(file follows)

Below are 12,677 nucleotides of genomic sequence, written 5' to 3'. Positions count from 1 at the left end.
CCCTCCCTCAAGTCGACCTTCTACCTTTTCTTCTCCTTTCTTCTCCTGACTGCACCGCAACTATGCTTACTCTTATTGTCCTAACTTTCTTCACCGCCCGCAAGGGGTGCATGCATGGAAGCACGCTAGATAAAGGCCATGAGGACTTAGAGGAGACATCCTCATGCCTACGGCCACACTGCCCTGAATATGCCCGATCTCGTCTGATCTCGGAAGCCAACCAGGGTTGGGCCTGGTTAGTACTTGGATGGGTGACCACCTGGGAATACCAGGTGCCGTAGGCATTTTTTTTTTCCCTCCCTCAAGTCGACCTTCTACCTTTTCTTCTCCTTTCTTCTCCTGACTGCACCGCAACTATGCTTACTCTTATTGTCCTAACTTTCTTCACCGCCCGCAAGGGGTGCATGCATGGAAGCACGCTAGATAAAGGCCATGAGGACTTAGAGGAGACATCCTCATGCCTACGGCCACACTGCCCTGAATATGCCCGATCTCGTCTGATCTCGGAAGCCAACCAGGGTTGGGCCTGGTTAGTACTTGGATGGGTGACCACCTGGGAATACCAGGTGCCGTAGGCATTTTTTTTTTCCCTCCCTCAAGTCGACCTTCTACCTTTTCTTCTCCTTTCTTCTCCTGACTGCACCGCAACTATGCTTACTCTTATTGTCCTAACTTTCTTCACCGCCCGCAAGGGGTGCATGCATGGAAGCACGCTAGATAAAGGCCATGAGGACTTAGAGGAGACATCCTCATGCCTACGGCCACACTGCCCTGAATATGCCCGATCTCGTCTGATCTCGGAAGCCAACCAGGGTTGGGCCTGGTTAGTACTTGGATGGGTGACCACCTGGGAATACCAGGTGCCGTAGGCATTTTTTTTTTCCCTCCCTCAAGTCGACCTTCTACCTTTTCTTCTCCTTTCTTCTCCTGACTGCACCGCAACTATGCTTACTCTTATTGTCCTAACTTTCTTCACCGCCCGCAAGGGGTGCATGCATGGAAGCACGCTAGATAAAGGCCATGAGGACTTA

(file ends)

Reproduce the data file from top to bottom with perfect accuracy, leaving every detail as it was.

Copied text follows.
Below are 12,677 nucleotides of genomic sequence, written 5' to 3'. Positions count from 1 at the left end.
CCCTCCCTCAAGTCGACCTTCTACCTTTTCTTCTCCTTTCTTCTCCTGACTGCACCGCAACTATGCTTACTCTTATTGTCCTAACTTTCTTCACCGCCCGCAAGGGGTGCATGCATGGAAGCACGCTAGATAAAGGCCATGAGGACTTAGAGGAGACATCCTCATGCCTACGGCCACACTGCCCTGAATATGCCCGATCTCGTCTGATCTCGGAAGCCAACCAGGGTTGGGCCTGGTTAGTACTTGGATGGGTGACCACCTGGGAATACCAGGTGCCGTAGGCATTTTTTTTTTCCCTCCCTCAAGTCGACCTTCTACCTTTTCTTCTCCTTTCTTCTCCTGACTGCACCGCAACTATGCTTACTCTTATTGTCCTAACTTTCTTCACCGCCCGCAAGGGGTGCATGCATGGAAGCACGCTAGATAAAGGCCATGAGGACTTAGAGGAGACATCCTCATGCCTACGGCCACACTGCCCTGAATATGCCCGATCTCGTCTGATCTCGGAAGCCAACCAGGGTTGGGCCTGGTTAGTACTTGGATGGGTGACCACCTGGGAATACCAGGTGCCGTAGGCATTTTTTTTTTCCCTCCCTCAAGTCGACCTTCTACCTTTTCTTCTCCTTTCTTCTCCTGACTGCACCGCAACTATGCTTACTCTTATTGTCCTAACTTTCTTCACCGCCCGCAAGGGGTGCATGCATGGAAGCACGCTAGATAAAGGCCATGAGGACTTAGAGGAGACATCCTCATGCCTACGGCCACACTGCCCTGAATATGCCCGATCTCGTCTGATCTCGGAAGCCAACCAGGGTTGGGCCTGGTTAGTACTTGGATGGGTGACCACCTGGGAATACCAGGTGCCGTAGGCATTTTTTTTTTCCCTCCCTCAAGTCGACCTTCTACCTTTTCTTCTCCTTTCTTCTCCTGACTGCACCGCAACTATGCTTACTCTTATTGTCCTAACTTTCTTCACCGCCCGCAAGGGGTGCATGCATGGAAGCACGCTAGATAAAGGCCATGAGGACTTA